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Hurricane Matthew could be a catastrophic humanitarian crisis

DEVELOPING STORY — Updated Tuesday evening — Hurricane Matthew is a Category 4 Atlantic storm with winds gusting to 300km/h as of 8:45pm Tuesday NZT. Haiti is most exposed with Jamaica, Cuba and the US also directly exposed.

Haiti could be exposed to Matthew’s heaviest rain and strongest winds with over 1100mm of rain (over a metre) expected in the poverty-stricken hilly island nation. With most of the trees on the island stripped away for fuel heavy rain events cause massive mudslides. Most people live in buildings that cannot sustain winds of 210km/h with gusts to 300km/h (currently the peak winds of Hurricane Matthew) – in fact it’s important to note that even New Zealand’s first world infrastructure would collapse in a number of areas with a storm this intense.

The results for Haiti could therefore be deadly and catastrophic – and those words aren’t just being used by forecasters, they are being used by US authorities to describe what could happen now. CNN is saying this could be a humanitarian crisis.

To make matters worse the heaviest rain is in the north eastern quadrant (in our part of the world the south eastern quadrant) – this places Haiti’s capital of Port-au-Prince directly in the firing line for the worst weather – the city is home to 3.5 million people mostly living in poorly built buildings or on muddy hillsides.

The city is also still recovering from the catastrophic M7.0 quake in 2010 that killed between 100,000 and 316,000 people (different figures from different authorities).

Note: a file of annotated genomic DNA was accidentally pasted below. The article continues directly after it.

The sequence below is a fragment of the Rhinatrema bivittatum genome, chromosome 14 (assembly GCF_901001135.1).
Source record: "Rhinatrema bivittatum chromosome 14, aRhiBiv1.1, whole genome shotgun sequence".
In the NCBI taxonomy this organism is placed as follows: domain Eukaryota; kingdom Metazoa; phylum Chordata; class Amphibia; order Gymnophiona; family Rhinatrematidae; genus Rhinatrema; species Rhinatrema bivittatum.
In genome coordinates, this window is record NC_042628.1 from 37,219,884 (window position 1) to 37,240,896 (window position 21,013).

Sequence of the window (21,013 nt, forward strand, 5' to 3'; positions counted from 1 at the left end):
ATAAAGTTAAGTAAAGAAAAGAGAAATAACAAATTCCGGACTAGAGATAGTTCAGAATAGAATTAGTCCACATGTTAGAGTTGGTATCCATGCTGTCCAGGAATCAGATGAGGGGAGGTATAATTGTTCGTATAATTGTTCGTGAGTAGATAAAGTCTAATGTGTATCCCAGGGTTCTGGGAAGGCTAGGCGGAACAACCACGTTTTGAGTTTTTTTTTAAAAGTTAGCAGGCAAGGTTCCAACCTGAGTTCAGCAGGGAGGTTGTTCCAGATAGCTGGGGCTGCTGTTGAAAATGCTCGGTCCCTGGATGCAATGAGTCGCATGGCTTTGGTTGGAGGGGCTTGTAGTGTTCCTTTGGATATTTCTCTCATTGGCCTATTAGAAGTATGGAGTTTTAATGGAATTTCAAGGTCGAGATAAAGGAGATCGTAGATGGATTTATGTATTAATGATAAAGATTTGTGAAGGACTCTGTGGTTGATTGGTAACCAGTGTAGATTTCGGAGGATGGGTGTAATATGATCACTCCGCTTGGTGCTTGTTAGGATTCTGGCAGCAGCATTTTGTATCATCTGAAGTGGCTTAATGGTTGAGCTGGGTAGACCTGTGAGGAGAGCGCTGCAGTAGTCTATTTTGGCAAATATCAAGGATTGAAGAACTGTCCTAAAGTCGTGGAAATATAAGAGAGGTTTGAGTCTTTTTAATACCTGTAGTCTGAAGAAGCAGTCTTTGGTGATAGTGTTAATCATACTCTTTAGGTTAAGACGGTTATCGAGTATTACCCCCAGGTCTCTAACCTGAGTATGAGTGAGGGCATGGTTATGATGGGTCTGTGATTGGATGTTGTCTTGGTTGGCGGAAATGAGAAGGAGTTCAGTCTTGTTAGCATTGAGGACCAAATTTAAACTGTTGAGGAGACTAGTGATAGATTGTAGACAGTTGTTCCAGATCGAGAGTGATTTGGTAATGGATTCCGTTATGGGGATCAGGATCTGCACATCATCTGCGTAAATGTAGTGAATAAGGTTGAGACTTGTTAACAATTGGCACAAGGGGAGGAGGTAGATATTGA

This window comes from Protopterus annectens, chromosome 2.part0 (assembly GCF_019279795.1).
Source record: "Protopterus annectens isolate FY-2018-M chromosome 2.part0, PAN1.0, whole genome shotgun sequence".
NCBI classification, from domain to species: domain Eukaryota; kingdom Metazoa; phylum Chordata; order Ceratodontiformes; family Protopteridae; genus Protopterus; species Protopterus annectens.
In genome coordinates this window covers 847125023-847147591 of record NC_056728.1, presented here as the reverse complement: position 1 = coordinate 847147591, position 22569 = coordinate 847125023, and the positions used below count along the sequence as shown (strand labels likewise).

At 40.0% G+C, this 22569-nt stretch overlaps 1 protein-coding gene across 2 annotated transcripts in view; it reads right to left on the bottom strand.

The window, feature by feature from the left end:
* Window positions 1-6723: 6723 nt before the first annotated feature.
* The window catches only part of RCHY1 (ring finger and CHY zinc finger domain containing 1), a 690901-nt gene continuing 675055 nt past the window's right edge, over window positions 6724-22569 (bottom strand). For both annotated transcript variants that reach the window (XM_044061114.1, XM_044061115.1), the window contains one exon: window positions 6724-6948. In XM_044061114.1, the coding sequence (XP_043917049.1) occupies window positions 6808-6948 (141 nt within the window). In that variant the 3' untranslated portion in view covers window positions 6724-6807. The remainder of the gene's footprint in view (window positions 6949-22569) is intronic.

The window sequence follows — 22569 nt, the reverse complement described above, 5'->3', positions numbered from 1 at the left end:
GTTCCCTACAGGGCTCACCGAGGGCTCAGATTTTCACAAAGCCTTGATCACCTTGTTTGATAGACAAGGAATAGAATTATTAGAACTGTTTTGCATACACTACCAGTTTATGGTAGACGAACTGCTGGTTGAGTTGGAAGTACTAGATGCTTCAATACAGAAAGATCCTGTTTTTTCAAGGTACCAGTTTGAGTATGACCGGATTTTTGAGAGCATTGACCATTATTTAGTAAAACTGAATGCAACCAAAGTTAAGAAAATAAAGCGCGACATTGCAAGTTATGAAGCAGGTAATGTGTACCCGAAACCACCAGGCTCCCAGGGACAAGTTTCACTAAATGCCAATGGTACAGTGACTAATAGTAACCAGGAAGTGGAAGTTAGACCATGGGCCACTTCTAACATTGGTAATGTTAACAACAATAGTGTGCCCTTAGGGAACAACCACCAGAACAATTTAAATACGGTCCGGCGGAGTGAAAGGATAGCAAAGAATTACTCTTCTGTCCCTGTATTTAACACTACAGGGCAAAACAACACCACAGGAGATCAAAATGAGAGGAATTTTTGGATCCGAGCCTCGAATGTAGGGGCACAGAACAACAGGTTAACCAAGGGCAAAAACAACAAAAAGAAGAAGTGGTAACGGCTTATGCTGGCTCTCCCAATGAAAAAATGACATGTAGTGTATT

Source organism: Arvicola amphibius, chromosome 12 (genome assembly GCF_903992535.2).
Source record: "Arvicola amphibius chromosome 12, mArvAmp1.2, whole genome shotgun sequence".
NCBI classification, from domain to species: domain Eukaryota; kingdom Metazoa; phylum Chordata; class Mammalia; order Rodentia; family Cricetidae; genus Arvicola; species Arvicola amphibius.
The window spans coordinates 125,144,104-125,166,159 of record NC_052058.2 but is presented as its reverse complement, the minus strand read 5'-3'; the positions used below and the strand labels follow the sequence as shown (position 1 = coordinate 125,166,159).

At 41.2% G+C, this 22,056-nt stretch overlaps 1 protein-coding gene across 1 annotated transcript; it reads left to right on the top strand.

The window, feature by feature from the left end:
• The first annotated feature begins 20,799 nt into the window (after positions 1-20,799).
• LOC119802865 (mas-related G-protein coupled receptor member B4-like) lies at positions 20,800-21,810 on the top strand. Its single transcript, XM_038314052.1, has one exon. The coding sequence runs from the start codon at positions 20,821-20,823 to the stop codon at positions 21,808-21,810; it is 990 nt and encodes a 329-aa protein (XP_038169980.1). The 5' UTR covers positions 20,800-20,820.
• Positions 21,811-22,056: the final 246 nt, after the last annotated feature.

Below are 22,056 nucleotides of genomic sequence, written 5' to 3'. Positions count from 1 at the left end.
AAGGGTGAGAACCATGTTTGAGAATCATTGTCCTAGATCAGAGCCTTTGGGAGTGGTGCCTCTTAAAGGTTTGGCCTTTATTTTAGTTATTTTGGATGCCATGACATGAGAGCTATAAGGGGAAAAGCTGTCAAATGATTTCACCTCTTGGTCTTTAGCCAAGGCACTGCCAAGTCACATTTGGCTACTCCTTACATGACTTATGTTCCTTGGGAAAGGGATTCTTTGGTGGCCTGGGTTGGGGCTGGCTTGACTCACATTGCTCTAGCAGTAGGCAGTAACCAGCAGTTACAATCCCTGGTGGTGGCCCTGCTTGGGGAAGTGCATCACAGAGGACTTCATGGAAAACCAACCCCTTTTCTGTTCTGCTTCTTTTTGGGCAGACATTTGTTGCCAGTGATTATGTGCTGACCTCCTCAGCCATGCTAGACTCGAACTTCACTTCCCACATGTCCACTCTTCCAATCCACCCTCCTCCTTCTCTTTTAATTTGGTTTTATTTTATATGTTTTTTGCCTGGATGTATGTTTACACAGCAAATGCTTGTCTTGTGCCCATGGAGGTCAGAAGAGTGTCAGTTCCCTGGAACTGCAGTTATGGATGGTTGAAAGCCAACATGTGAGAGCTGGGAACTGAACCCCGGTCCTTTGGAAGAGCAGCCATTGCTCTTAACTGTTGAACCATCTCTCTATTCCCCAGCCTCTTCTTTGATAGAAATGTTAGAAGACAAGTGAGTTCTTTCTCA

Matthew is also taking an unusual route, tracking south directly towards Jamaica and Haiti then posing a serious risk to the entire eastern seaboard of the US. In the 1950s Hurricane Hazel took an almost identical route.

Hurricane Matthew remains a dangerous Category 4 tropical storm. From Saturday until Monday it was a Category 5 storm, the first one in the Atlantic since 2007.

It’s also travelling very slowly, just 10km/h which is only a tiny bit faster than human walking speed. This means rain will be prolonged – and is why forecasters say over 1 metre of rain is possible in Haiti.

We’ll keep you up to date over the next few days as Matthew closes in on these island nations and then potentially the US. 

Mathew is expected to make landfall in Haiti around midnight tonight/early hours of Wednesday – it may take until Wednesday afternoon or evening NZT until information comes out on damage.

Please note all times below are eastern USA.  To work out NZ’s time simply add a day, then minus 7 hours.


News update above updated 8:46pm Tuesday, maps below from our 11am update.

– Maps / Wunderground



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